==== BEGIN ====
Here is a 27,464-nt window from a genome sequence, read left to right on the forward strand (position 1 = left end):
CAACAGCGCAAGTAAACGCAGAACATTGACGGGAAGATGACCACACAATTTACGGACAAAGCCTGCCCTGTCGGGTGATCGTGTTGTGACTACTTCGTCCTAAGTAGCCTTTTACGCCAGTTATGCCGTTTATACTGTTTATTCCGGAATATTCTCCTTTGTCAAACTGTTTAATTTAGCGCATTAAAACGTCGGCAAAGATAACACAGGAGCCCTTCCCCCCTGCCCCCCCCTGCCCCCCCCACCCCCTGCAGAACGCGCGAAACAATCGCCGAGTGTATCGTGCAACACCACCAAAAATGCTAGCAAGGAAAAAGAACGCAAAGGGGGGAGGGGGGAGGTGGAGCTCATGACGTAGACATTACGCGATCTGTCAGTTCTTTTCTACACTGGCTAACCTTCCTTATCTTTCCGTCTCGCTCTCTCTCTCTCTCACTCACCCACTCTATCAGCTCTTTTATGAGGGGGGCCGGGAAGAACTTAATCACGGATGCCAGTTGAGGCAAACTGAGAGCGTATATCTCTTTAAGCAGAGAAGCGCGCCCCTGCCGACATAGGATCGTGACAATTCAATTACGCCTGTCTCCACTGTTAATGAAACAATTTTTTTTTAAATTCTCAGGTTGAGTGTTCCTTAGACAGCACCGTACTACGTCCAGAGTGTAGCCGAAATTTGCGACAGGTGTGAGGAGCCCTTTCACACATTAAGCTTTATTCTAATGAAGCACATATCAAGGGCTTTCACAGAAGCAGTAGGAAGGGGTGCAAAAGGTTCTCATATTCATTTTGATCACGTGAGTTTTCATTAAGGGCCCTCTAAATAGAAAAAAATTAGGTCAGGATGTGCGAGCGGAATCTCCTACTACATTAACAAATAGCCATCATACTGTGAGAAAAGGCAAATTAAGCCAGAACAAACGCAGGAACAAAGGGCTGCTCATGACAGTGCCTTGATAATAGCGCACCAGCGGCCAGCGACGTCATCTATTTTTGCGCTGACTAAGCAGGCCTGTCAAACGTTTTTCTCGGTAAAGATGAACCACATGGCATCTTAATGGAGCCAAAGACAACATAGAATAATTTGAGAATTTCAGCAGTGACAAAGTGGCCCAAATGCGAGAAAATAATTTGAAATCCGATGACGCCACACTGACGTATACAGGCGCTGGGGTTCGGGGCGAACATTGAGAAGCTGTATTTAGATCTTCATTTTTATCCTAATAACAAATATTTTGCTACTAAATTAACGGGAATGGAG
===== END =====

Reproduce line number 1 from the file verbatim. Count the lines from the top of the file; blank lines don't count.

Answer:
Here is a 27,464-nt window from a genome sequence, read left to right on the forward strand (position 1 = left end):